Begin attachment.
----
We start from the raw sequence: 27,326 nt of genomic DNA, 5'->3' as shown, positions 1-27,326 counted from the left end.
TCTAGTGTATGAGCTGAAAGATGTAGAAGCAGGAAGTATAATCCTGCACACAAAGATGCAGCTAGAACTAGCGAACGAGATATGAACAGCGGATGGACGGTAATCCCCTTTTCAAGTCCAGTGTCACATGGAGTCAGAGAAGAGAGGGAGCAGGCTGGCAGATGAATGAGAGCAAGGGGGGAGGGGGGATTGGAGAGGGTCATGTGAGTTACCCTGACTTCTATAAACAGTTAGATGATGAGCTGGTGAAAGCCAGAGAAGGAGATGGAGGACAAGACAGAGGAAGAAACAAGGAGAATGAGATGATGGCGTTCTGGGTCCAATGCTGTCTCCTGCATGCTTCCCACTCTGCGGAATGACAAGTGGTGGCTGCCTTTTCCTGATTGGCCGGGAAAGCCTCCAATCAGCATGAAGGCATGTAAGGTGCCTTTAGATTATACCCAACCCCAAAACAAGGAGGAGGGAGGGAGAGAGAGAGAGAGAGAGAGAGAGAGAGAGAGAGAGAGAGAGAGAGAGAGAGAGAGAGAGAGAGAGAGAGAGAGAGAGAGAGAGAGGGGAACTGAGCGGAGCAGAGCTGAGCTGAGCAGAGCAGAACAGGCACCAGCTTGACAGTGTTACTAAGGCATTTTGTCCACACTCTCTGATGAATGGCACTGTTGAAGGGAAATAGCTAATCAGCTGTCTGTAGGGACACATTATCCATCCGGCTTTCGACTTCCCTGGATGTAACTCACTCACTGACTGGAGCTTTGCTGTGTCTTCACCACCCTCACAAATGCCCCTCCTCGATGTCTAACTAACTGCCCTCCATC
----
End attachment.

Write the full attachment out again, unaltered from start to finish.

We start from the raw sequence: 27,326 nt of genomic DNA, 5'->3' as shown, positions 1-27,326 counted from the left end.
TCTAGTGTATGAGCTGAAAGATGTAGAAGCAGGAAGTATAATCCTGCACACAAAGATGCAGCTAGAACTAGCGAACGAGATATGAACAGCGGATGGACGGTAATCCCCTTTTCAAGTCCAGTGTCACATGGAGTCAGAGAAGAGAGGGAGCAGGCTGGCAGATGAATGAGAGCAAGGGGGGAGGGGGGATTGGAGAGGGTCATGTGAGTTACCCTGACTTCTATAAACAGTTAGATGATGAGCTGGTGAAAGCCAGAGAAGGAGATGGAGGACAAGACAGAGGAAGAAACAAGGAGAATGAGATGATGGCGTTCTGGGTCCAATGCTGTCTCCTGCATGCTTCCCACTCTGCGGAATGACAAGTGGTGGCTGCCTTTTCCTGATTGGCCGGGAAAGCCTCCAATCAGCATGAAGGCATGTAAGGTGCCTTTAGATTATACCCAACCCCAAAACAAGGAGGAGGGAGGGAGAGAGAGAGAGAGAGAGAGAGAGAGAGAGAGAGAGAGAGAGAGAGAGAGAGAGAGAGAGAGAGAGAGAGAGAGAGAGAGAGAGAGGGGAACTGAGCGGAGCAGAGCTGAGCTGAGCAGAGCAGAACAGGCACCAGCTTGACAGTGTTACTAAGGCATTTTGTCCACACTCTCTGATGAATGGCACTGTTGAAGGGAAATAGCTAATCAGCTGTCTGTAGGGACACATTATCCATCCGGCTTTCGACTTCCCTGGATGTAACTCACTCACTGACTGGAGCTTTGCTGTGTCTTCACCACCCTCACAAATGCCCCTCCTCGATGTCTAACTAACTGCCCTCCATC